CA Merchant Plant Survives Court Challenge
The first merchant electric generating plant proposed following
industry restructuring in California more than three years ago
finessed a crucial court challenge Tuesday and moved toward a
construction start-up early next year on a $300-350 million, 700 MW
plant on a former Air Force base in the high desert 75 miles
northeast of Los Angeles.
An interceder's petition for the state Supreme Court was turned
down, making final the project's authorization by the California
Energy Commission last May.
By far the most complex merchant plant siting so far, because of
water, air quality and natural gas requirements, the High Desert
Project, sponsored by Constellation Power Source, a non-utility
affiliate of Baltimore Gas and Electric, and Newport Beach,
CA-based developers who formed High Desert Power Project, LLC, back
in early 1997, is within a few days or weeks of obtaining federal
environmental approvals from a half-dozen agencies. "We have
completed the environmental impact statement (EIS), so we know what
all the permits will look like," said Andy Welch, project director
since its inception. "But they still haven't been issued yet."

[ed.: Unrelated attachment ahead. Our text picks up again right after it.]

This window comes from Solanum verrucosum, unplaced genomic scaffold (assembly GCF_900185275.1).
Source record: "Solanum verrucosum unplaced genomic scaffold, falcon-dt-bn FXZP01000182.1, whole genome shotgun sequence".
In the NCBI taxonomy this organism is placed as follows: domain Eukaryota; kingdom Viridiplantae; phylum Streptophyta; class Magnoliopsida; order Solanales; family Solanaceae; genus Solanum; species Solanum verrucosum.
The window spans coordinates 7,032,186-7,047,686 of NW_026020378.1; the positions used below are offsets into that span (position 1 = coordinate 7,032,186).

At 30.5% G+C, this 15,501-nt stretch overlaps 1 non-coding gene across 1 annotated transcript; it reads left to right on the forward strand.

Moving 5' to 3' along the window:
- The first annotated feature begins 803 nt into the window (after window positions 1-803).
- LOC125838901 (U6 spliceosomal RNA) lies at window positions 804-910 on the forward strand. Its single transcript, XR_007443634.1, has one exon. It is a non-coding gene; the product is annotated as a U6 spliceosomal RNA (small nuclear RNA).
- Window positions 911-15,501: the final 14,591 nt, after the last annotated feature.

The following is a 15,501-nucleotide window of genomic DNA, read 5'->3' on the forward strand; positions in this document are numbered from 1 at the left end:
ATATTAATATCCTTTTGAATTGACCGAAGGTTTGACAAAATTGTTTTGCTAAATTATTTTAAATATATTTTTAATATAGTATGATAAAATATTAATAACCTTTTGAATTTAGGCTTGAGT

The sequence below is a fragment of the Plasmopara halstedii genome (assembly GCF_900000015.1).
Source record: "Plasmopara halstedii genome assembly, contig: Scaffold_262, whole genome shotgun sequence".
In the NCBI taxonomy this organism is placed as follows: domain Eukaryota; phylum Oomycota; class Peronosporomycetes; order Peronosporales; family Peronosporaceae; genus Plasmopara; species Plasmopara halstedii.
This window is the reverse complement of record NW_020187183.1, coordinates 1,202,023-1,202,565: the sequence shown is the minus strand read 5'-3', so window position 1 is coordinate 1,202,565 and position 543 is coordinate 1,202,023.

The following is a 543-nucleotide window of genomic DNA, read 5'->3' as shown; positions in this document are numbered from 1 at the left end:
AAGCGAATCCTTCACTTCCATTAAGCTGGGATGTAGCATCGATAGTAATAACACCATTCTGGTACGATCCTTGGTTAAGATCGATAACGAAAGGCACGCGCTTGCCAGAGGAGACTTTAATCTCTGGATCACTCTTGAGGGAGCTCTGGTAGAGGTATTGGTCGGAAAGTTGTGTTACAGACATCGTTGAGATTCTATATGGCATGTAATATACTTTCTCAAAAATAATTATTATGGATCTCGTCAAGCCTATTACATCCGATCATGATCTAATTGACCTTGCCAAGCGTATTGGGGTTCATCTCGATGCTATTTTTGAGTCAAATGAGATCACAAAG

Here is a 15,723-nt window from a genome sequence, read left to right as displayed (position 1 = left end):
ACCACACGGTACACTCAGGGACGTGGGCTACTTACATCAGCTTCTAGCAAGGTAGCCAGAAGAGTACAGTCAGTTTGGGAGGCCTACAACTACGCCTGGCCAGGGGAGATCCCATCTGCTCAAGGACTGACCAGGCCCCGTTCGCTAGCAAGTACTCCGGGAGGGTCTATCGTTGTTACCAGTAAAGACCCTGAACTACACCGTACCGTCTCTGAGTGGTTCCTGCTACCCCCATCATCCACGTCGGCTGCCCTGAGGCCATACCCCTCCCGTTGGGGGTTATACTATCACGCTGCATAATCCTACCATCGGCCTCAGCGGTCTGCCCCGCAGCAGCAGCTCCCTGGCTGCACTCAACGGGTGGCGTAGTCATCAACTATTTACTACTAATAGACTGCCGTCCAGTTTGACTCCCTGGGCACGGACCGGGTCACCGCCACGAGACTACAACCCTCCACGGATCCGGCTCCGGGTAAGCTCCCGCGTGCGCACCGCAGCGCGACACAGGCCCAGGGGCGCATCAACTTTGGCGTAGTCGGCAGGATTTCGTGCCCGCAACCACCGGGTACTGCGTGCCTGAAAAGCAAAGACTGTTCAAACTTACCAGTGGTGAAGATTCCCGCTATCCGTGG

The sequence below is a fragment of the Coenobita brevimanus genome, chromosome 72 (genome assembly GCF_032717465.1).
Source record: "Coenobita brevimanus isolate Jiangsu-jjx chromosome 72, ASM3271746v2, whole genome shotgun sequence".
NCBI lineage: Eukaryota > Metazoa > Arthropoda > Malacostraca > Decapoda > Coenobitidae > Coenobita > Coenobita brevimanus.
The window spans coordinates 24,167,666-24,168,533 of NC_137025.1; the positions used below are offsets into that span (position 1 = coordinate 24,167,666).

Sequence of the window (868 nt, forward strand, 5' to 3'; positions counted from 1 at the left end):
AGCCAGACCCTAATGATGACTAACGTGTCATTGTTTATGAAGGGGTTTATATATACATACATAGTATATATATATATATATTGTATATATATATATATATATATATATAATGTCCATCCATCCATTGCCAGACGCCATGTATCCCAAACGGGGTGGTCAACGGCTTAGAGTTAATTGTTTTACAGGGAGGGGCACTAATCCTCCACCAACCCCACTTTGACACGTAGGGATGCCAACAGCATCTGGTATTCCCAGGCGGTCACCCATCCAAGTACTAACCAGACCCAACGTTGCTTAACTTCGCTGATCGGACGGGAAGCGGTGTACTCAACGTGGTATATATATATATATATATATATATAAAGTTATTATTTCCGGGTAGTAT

The project now calls for a 32-mile natural gas pipeline that
will be built by Southwest Gas Corp. to interconnect with both the
PG&E and Kern River pipelines that traverse the area. A
7.3-mile transmission line also will be built to connect with the
230 kv Victor Substation.
Welch said once the federal permits are in hand, his firm will
arrange for financing, something he appears certain will come
together before the end of this year. Lurking in the background,
however, is the current statewide debate on the future of
California's electric restructuring due to the volatile wholesale
prices and resulting rate shock on retail customers in San Diego.
Welch said High Desert is ready to finally break ground early
next year for an anticipated 27-month construction timetable that
estimates having the plant operable by the spring of 2003.
"We're watching (the restructuring debate) with interest," Welch
said. "At this point, we still believe the deregulated market will
continue, and state officials are not going to do something rash.
Nevertheless, we haven't financed the project yet, so we still
haven't made irreversible commitments. We're still optimistic at
Richard Nemec, Los Angeles
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